Thursday, June 21, 2012

Article on Short Sales in Merrimack Valley Housing Report

[Each month I contribute an article to the Merrimack Valley Housing Report (MVHR) which is a collaboration between the UMass Lowell Institute of Housing Sustainability, Center for Family, Work and Community and the Middlesex North Registry of Deeds.  More information about this electronic publication is available here.  In the May edition which is now available online, I wrote about housing prices.  The June edition has already been distributed electronically to subscribers (subscriptions are free) and will soon be available to everyone else online.  In the meantime, here is my article for June.  The topic is short sales:]

In our still-depressed housing market, one option sometimes available to would-be sellers who find themselves underwater on their mortgages is a short sale.  While nothing in the documents recorded here at the registry of deeds expressly identify it as a short sale, there are ways of inferring that a particular transaction as such.  This article attempts to gauge the frequency of short sales by scrutinizing deeds for property in Lowell recorded during May 2012.  Before reaching that data, however, it would be helpful to review some of the basics of mortgage law and practice.

What is commonly referred to as a mortgage is in fact two related but very distinct transactions.  By signing the promissory note (which is not recorded at the registry), the borrower enters into a contract with the lender in which the borrower agrees to repay the borrowed amount in a particular time at a certain rate of interest.  By signing the mortgage (which does get recorded at the registry), the borrower conveys to the lender an interest in the real estate with that interest being the right to seize and sell the property should the buyer fail to honor the terms of the note.  That seizure and sale cuts off or “forecloses” the right of the borrower to get back his interest in the property.  To review, the note is a contract and the mortgage is a conveyance of real estate.

When a homeowner sells his property, he typically realizes enough money on the sale to pay the existing mortgage in full.  In fact, it is the attorney for the new buyer who communicates with and pays the seller’s lender – all the seller gets at the closing is any money that is left over.  Once the seller’s lender receives that pay off check, the lender produces a document called a Discharge of Mortgage that it sends to the new buyer’s attorney for recording at the registry of deeds.  If the seller’s debt was not to be paid off, the buyer would not purchase the property in the first place.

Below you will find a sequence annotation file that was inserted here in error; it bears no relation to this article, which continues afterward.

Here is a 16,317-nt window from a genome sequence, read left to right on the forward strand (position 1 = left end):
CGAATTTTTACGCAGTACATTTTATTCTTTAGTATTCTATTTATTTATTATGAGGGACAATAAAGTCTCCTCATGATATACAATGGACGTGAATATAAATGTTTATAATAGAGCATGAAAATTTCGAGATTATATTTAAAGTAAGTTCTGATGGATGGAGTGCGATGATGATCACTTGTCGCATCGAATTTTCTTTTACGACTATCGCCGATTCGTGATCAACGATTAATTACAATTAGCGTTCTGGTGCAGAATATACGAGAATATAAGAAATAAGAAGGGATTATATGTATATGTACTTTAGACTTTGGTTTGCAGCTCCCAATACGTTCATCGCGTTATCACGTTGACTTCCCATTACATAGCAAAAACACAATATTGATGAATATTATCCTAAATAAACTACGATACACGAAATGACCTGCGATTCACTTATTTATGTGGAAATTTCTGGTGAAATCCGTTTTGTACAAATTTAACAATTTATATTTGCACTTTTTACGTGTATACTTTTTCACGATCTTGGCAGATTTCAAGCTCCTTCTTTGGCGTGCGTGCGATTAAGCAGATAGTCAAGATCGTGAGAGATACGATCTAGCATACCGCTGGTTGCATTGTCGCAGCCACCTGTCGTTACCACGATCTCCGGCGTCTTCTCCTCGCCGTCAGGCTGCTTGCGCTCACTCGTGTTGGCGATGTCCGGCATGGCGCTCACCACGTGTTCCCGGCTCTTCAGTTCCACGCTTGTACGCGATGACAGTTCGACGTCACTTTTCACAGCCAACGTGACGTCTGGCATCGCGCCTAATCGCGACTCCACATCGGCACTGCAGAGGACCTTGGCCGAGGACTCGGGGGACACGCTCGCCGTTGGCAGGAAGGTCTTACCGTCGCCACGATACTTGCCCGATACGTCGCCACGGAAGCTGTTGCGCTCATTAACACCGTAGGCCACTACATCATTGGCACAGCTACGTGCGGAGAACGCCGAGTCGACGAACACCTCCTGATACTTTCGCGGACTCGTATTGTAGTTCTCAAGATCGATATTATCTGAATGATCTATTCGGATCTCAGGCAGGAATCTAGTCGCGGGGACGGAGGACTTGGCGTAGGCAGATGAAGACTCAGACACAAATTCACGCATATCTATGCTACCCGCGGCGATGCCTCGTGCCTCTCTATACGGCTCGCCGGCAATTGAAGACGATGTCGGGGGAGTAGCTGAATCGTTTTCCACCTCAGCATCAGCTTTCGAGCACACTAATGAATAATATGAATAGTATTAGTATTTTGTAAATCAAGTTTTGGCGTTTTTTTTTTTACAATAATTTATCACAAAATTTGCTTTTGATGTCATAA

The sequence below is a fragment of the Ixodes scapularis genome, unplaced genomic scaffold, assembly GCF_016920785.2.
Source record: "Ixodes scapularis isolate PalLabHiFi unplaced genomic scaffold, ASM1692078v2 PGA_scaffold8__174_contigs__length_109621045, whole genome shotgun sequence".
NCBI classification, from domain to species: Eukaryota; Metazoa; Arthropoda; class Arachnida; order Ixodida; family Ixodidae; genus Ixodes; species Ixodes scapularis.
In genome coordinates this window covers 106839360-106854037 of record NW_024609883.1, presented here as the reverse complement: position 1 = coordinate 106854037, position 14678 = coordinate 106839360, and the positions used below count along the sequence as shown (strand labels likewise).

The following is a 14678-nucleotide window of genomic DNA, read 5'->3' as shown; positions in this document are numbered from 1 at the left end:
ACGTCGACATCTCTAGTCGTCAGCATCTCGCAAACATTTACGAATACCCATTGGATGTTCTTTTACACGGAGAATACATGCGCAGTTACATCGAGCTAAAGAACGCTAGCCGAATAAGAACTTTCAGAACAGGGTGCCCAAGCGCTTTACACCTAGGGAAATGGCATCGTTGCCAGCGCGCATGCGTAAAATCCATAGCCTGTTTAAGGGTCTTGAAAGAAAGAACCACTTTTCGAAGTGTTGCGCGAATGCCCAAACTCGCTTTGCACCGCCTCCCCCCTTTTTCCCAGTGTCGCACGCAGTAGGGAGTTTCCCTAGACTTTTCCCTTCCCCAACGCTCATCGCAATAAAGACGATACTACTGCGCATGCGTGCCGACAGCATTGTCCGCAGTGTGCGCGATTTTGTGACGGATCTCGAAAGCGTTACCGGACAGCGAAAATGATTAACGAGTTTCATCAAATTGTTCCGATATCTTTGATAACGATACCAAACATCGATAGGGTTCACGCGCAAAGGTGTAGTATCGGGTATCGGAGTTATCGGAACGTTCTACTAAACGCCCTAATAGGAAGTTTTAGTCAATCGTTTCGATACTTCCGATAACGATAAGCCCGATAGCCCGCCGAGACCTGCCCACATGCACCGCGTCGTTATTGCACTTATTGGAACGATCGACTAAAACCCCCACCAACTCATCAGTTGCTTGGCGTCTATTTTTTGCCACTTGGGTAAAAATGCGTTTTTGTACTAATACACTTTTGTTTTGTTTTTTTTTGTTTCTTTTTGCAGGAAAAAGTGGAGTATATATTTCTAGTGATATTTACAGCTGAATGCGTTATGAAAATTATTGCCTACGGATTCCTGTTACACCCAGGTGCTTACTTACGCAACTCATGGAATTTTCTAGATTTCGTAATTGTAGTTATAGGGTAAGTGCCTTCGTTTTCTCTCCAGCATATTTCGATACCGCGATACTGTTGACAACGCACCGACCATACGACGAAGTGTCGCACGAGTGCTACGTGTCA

The exception to this practice is a short sale.  That term refers to a case in which the seller’s lender agrees to take less than the full amount owed on the promissory note to discharge the mortgage.  It is only when the lender is completely convinced that the house is indeed worth less than the amount owed on the mortgage that it will agree to a short sale.  And in a short sale, the lender is only agreeing to discharge the mortgage and not necessarily the underlying debt represented by the promissory note.  In many short sales, the buyer remains indebted to the lender for the balance owed on the note even though the lender has released its security interest by discharging the mortgage.

With that as a very long introduction, we may now look at the various deeds recorded for property in Lowell during May 2012.  Because deeds that showed no or little consideration are typically transfers within families, this study only considered deeds where the consideration was greater than $60,000.  To determine whether any of these might be short sales, I looked at how the seller had become the owner of the property and the total amount of any mortgages on the property that were in existence in May 2012.

In Lowell during May 2012, there were 59 deeds recorded that listed consideration in excess of $60,000.  The sellers on 13 of those 59 deeds had obtained title through foreclosing a prior mortgage.  These sellers were institutional lenders (typically the buyer at a foreclosure auction is the lender conducting the foreclosure) and so none of these would be short sales.

The next group was 14 deeds that involved sales by estates or related parties.  Here, it was either the executor of a decedent who was the official seller or the seller had obtained title from a related party such as a parent or spouse.  In none of these cases did the seller have an outstanding mortgage that could have been the subject of a short sale.

The third group was 11 deeds that involved sales by “longtime” owners with “longtime” being defined as any seller who had obtained title to the property prior to 2000.  While some of these properties did have outstanding mortgages, they were in amounts that were substantially less than the new sales price of the property meaning that the proceeds of the new sale were more than enough to pay off the old mortgage.

With these 13 foreclosures, 14 estate sales and 11 longtime owners eliminated from the pool, we were left with just 21 deeds that were potential short sales.  Of these 21 deeds, 14 sold for less than the seller had paid for the property.  In 11 of those 14, the May 2012 sales price was also less than the mortgage indebtedness on the property.  We can therefore infer that these 11 were short sales.  That means that 18% - nearly one in five – of the sales of property in Lowell in May 2012 were probably short sales.

One final note: of the 7 properties sold at a profit in May 2012, five had been purchased only in 2011 and none of them were purchased with mortgages; they were all cash deals.  This suggests there may be some real estate speculation underway, a development that may deserve future scrutiny.

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